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Indeed, American history has long reflected this dominant Christian influence in the public forum. For example, with English jurists Sir William Blackstone (1723-1780) and Sir Edward Coke (1552-1634), religious references in the nation’s legal tradition date back to colonial times. The Christian influence in the other Seven Mountain domains is undeniable in the country’s birth and development.

That’s why Christians must affirm their Faith strongly and unapologetically. If they follow the liberals’ advice to practice a vague and toned-down Christianity, the result will be skin-deep Christians unable and unwilling to defend what they believe. The Church will become a sentimental collection of souls seeking feel-good spiritual experiences, not Faith. All will be reduced to selfish individuals who do not care about the good of their neighbors or truly love God. This policy would make all things liberal—even Christianity.

The Double Standards of Liberalism

The second problem with those now criticizing what they label Christian nationalism is that they do not subject their own avowed ideology—liberalism—to the same rigid standards of irrelevancy.

A simplified definition of liberalism is an ideology that demands the right to feel, think and do whatever the unbridled passions desire. Liberalism has other elements that define it, but it always results in removing the restraints that Christian civilization imposes on these passions.

Over the decades, liberalism has eroded the Christian values that keep order in society by doing exactly what it accuses sincere Christians of wanting to do—influencing and dominating societal institutions. It is just one more example of liberals’ egregious projection. However, there is a difference. Those who subscribe to liberalism impose their agenda on society. They do not propose it.

Liberal Tyranny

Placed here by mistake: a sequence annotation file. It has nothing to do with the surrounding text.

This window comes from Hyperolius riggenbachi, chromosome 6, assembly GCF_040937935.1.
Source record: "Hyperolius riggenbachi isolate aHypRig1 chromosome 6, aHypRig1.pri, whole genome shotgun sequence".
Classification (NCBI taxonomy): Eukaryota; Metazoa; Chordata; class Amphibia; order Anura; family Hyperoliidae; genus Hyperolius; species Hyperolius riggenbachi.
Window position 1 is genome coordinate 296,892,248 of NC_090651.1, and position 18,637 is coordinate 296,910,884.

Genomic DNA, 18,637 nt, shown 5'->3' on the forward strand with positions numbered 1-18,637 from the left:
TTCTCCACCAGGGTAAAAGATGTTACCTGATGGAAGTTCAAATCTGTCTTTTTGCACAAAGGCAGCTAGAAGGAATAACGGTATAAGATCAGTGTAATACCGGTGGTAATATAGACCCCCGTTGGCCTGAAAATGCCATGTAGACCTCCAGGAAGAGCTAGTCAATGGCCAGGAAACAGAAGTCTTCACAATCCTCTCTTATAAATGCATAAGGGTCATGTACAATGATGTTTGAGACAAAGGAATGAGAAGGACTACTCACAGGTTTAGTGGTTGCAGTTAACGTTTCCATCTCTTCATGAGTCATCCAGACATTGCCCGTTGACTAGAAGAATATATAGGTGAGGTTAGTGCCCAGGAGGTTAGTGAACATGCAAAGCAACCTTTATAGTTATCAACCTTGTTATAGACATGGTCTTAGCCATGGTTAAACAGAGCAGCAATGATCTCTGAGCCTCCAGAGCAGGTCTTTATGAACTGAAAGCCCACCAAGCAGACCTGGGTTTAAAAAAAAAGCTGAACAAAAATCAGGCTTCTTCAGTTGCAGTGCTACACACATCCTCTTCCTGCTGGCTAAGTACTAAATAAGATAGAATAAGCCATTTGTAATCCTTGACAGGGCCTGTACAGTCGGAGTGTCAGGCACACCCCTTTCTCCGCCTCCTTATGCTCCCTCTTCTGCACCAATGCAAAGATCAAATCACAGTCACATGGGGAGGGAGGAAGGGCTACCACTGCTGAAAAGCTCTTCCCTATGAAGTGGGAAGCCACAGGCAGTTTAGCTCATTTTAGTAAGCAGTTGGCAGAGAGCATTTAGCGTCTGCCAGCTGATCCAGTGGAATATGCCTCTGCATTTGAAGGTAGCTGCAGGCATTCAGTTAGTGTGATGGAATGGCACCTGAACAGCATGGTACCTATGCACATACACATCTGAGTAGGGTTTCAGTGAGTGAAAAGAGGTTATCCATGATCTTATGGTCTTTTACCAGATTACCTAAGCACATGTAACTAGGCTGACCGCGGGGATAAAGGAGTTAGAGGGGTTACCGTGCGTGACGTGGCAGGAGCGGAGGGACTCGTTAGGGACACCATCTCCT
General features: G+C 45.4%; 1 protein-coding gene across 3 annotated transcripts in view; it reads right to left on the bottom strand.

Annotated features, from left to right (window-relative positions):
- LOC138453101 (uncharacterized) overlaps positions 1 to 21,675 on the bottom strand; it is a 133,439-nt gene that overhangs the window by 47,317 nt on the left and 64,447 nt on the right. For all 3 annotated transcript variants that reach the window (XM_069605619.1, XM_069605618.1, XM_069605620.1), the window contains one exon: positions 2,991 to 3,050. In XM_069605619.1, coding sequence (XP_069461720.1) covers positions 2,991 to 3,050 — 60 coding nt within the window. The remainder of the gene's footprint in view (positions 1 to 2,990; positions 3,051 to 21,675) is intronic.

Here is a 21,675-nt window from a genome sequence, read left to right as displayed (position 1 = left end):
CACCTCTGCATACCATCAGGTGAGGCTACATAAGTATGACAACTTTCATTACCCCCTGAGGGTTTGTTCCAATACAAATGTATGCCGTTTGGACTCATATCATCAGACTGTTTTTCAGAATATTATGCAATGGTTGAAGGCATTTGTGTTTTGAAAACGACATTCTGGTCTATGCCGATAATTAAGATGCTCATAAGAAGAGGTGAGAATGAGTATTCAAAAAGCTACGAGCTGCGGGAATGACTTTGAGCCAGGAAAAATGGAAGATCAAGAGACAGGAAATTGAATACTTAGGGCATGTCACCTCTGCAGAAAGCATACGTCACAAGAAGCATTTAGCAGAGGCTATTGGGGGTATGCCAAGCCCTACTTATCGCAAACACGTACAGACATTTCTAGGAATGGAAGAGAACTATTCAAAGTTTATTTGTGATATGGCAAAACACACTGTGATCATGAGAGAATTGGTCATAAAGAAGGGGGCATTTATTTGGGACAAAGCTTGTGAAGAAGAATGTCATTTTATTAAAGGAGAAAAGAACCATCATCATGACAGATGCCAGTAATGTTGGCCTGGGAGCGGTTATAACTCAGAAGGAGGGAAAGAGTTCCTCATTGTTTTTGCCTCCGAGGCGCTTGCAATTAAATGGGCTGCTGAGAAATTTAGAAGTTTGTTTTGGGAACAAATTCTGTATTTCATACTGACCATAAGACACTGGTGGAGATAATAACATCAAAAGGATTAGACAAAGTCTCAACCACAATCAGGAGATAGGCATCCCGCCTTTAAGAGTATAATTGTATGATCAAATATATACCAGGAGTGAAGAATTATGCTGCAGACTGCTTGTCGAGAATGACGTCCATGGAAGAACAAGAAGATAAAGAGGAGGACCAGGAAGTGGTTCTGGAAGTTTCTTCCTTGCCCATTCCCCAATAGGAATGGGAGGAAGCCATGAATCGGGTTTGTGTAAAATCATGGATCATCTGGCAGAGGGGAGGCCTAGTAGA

Those who uphold the ideology of liberalism make no effort to express their strongly held beliefs vaguely. They have established themselves well inside and dominate the seven key societal institutions. There is no concern for the Christians who rightly complain of being reduced to second-class citizens at school board meetings and library hearings.

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Liberal tyranny has now reached a postliberal phase where even the will of the democratic majority must be sacrificed on the altar of wokeness and identity politics. Institutions, such as schools, must accommodate the outlandish behavior of anyone who identifies as something else and demands rights. Companies like Bud Light’s Anheuser-Busch will opt to lose $1.4 billion rather than apologize to its vast consumer base for the single comment of Dylan Mulvaney’s promotion of transgender activism.

Christians have no choice but to defend moral principles and challenge these disordered acts that undermine the common good. This is not a theocracy but a return to those perennial principles that undergird the Christian order.

This is not “Christian nationalism” but Christians fighting for the common good—or better, affirming that there is an objective good and an objective evil. They affirm the reality of a loving God who exists despite the absurd denials from liberals. They strive to uphold standards of morality and decency in a world that glorifies the contrary.

Mr. French’s call for a vaguely held Christianity is consistent with his demand that everyone take a seat at his postliberal table, including the porno-drag queens whose indecent story hours he so passionately defends.

Indeed, it is not Christians who are creating theocracies but liberals like Mr. French and Ruth Marcus who build and defend the dictatorship of relativism and imagine caricatures of what they suppose a Christian order to be. These imaginings would mimic the liberal tyranny now imposed upon the nation since liberals can only think in terms of their own power structures bereft of Christian charity, virtue or grace. These liberal fantasies are unchristian.

The Breakdown of an Order

Meanwhile, the liberal order is breaking down as the last moral restraints are discarded. A new postmodern disorder is rising that breaks all the old rules of engagement.

In the face of ever more radical moral outrages, reacting Christians are supposed to pretend they do not see the results of broken families, shattered communities and empty churches that litter the social landscape.

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This new postliberal disorder would destroy all existing narratives that order society. It would be a phantasmagoric meeting place of clashing wills and passions. It will lead to a postmodernity described by Czech poet Václav Havel, where “everything is possible and nothing is certain.”

Americans act well when striving in every way they can for the opposite: a Christian America that trusts in God.